My Mom, Ruth,
was born and raised in Grove City, located in the northwestern area of Pennsylvania. Her father's family were among
the first white settlers. Ruth spent the last years of her life compiling histories about the family for a history.
When Ruth died, my sister and I put all her documents into a box. This past weekend I pulled the box out, sorted,
organized, and began reading. I would like to share a particular history involving Cornplanter and the Seneca people.
This is a rather lengthy history, but I hope it is worth reading. There were several accounts and so I have put
them together to hopefully create a brief history. Most of the information was taken during an interview, but some
came from property deeds, and other legal documents, given to Ruth by her Uncle Sam. She wrote it out by hand,
and then transcribed it by typewriter at a later date. Please feel free to pass this history on to others.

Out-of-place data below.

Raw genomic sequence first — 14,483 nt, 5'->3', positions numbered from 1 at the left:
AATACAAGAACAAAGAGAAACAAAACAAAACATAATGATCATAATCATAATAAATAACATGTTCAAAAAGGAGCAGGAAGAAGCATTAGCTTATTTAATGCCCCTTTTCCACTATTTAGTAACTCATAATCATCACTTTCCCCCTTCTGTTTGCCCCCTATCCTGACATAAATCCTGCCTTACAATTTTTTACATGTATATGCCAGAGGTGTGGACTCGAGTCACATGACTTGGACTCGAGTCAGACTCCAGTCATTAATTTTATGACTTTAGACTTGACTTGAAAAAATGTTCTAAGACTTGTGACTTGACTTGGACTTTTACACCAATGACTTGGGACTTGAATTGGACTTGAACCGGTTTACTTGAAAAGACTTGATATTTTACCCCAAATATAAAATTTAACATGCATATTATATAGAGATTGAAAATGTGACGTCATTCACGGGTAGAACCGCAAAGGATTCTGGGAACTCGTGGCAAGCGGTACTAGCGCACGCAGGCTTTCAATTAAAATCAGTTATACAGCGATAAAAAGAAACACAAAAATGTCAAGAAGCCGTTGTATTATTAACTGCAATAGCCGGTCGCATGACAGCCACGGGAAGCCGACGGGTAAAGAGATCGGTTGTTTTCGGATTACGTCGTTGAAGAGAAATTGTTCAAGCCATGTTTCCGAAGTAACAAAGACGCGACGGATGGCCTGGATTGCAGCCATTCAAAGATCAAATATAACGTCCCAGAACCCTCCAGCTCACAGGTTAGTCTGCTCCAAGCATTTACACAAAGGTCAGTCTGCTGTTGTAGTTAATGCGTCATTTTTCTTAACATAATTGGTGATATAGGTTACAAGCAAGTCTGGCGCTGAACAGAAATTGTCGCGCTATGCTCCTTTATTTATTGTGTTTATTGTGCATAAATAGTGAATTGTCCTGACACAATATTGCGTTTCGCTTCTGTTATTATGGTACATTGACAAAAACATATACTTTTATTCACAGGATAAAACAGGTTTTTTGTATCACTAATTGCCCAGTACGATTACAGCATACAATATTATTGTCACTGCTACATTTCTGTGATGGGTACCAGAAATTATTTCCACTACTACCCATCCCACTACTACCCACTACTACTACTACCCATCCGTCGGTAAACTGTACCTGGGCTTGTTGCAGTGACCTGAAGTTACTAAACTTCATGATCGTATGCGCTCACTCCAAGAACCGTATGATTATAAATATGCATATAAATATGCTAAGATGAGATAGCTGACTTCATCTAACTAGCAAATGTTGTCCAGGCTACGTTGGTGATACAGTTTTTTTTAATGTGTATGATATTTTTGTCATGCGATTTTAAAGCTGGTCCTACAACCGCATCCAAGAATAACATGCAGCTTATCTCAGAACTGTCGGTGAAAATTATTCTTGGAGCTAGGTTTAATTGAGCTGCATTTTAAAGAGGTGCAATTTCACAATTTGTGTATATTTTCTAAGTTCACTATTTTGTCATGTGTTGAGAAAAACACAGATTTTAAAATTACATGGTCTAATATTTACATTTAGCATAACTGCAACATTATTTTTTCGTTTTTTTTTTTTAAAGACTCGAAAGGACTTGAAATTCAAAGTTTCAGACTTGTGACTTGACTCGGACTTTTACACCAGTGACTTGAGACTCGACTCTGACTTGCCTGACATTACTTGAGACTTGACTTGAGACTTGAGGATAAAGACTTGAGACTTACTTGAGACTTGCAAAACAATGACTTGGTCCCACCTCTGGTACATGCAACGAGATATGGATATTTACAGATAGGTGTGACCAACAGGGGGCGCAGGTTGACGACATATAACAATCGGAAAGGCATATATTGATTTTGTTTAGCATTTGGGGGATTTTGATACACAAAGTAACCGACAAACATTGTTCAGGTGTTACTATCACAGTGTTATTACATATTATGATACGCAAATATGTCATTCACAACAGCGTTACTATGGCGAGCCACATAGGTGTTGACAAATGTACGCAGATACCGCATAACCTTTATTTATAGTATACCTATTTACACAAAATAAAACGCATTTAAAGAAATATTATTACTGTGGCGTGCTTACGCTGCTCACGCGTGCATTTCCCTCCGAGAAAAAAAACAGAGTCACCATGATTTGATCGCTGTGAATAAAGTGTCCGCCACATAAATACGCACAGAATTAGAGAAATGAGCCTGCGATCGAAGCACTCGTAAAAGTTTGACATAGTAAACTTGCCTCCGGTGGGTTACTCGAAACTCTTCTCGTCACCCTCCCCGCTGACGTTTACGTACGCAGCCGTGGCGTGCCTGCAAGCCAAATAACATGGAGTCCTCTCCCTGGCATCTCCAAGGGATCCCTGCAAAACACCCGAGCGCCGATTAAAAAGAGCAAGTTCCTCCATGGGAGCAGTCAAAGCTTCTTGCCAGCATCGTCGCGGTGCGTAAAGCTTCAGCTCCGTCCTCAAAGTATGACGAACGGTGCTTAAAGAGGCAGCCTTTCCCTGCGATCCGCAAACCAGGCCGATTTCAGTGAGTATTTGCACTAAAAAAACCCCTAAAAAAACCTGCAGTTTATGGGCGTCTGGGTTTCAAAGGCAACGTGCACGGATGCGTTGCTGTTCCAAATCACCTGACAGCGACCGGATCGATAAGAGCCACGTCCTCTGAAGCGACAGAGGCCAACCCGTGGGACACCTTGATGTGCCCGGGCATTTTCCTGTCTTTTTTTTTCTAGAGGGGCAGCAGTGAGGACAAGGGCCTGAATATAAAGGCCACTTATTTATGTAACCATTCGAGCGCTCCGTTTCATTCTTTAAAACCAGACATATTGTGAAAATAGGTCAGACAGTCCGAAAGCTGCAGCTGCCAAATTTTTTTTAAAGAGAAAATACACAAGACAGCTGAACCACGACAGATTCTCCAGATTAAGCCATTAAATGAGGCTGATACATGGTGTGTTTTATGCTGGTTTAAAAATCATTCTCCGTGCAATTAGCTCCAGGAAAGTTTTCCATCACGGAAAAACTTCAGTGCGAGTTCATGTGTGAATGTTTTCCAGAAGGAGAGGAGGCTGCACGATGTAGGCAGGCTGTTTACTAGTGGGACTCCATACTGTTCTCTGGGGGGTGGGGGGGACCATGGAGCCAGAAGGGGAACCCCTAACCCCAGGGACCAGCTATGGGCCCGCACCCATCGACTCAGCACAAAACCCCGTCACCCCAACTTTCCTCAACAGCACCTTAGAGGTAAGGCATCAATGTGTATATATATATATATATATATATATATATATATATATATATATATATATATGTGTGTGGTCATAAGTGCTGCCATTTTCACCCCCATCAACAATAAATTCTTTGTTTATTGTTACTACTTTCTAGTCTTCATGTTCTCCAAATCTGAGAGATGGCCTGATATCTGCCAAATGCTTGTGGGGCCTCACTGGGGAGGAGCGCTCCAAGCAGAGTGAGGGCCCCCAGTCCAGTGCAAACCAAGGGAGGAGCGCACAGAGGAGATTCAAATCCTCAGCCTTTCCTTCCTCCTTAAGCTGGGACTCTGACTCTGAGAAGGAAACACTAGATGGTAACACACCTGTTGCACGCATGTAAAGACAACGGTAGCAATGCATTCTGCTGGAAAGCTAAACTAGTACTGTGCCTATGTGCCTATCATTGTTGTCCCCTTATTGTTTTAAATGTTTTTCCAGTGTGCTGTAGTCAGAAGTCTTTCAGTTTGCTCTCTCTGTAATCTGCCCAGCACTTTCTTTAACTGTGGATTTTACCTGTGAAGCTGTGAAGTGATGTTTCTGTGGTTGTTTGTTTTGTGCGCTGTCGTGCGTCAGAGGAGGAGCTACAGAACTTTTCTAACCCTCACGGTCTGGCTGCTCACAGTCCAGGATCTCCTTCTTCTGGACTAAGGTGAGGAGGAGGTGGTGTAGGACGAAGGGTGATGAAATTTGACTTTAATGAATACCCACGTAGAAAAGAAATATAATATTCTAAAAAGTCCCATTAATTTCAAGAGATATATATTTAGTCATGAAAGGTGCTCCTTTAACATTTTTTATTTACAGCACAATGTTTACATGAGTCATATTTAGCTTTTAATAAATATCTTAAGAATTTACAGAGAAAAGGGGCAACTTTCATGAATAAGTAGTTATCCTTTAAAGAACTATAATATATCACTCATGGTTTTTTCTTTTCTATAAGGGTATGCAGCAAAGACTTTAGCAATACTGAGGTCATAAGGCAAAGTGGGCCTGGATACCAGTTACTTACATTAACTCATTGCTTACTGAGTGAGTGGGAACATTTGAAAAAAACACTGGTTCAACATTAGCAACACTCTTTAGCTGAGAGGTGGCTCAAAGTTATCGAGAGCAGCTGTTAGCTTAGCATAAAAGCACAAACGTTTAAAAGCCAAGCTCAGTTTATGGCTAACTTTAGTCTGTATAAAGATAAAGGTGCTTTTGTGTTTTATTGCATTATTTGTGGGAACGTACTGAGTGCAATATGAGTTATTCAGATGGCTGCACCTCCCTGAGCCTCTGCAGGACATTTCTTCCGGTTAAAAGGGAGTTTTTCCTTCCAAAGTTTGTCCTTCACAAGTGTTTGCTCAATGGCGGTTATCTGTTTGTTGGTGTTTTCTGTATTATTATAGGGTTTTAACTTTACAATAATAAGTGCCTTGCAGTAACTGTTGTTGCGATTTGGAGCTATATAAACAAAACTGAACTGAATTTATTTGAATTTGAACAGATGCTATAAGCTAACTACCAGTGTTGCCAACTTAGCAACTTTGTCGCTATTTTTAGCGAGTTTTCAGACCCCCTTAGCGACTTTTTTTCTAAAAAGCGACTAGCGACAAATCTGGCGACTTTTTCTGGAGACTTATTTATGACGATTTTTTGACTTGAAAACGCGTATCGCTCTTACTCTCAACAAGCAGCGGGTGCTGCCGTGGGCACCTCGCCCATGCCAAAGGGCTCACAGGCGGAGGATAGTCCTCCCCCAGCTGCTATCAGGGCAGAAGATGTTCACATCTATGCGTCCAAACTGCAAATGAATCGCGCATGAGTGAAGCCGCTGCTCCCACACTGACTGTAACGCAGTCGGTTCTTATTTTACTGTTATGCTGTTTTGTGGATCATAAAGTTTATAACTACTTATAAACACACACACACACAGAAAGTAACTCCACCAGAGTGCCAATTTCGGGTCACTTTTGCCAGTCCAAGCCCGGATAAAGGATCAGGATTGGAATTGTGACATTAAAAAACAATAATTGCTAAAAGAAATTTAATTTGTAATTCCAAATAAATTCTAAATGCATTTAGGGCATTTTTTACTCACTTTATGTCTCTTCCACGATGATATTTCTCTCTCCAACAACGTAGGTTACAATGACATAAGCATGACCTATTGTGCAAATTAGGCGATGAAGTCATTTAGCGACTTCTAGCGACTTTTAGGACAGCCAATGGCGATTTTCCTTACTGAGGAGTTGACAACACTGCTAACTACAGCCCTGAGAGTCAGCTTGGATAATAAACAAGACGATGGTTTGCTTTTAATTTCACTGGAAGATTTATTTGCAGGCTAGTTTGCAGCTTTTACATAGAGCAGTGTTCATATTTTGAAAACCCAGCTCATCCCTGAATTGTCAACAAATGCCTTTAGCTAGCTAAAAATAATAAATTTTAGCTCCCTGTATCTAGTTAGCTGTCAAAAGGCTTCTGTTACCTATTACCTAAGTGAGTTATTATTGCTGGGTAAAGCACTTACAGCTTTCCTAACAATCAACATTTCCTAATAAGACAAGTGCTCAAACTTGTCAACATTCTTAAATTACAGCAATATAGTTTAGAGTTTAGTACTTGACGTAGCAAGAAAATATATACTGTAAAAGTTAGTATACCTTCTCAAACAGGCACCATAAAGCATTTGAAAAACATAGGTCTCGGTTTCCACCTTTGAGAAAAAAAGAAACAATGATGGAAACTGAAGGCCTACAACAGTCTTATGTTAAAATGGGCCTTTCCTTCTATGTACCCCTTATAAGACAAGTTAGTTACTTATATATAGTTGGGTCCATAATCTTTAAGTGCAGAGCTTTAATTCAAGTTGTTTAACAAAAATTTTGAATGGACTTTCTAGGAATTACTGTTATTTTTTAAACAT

April 11, 1783: Official end of the American Revolution
June 24, 1783: Congress relocates from Philadelphia to Princeton to avoid angry & unpaid war veterans
July 8, 1783: Supreme Court of Massachusetts abolishes slavery in that state
October 7, 1783: The Virginia Supreme Court grants freedom to slaves who served in the American Revolution
The government could not pay the revolutionary war veterans so, in 1783, an Act was passed by the
legislature setting aside certain lands lying north and west of the Ohio and Allegheny Rivers called "donation
lands" for the exclusive benefit of the soldiers who served in the Revolutionary Army. The soldiers were furnished
with certificates of their service. This Act was passed the year before the final extermination of the Indian title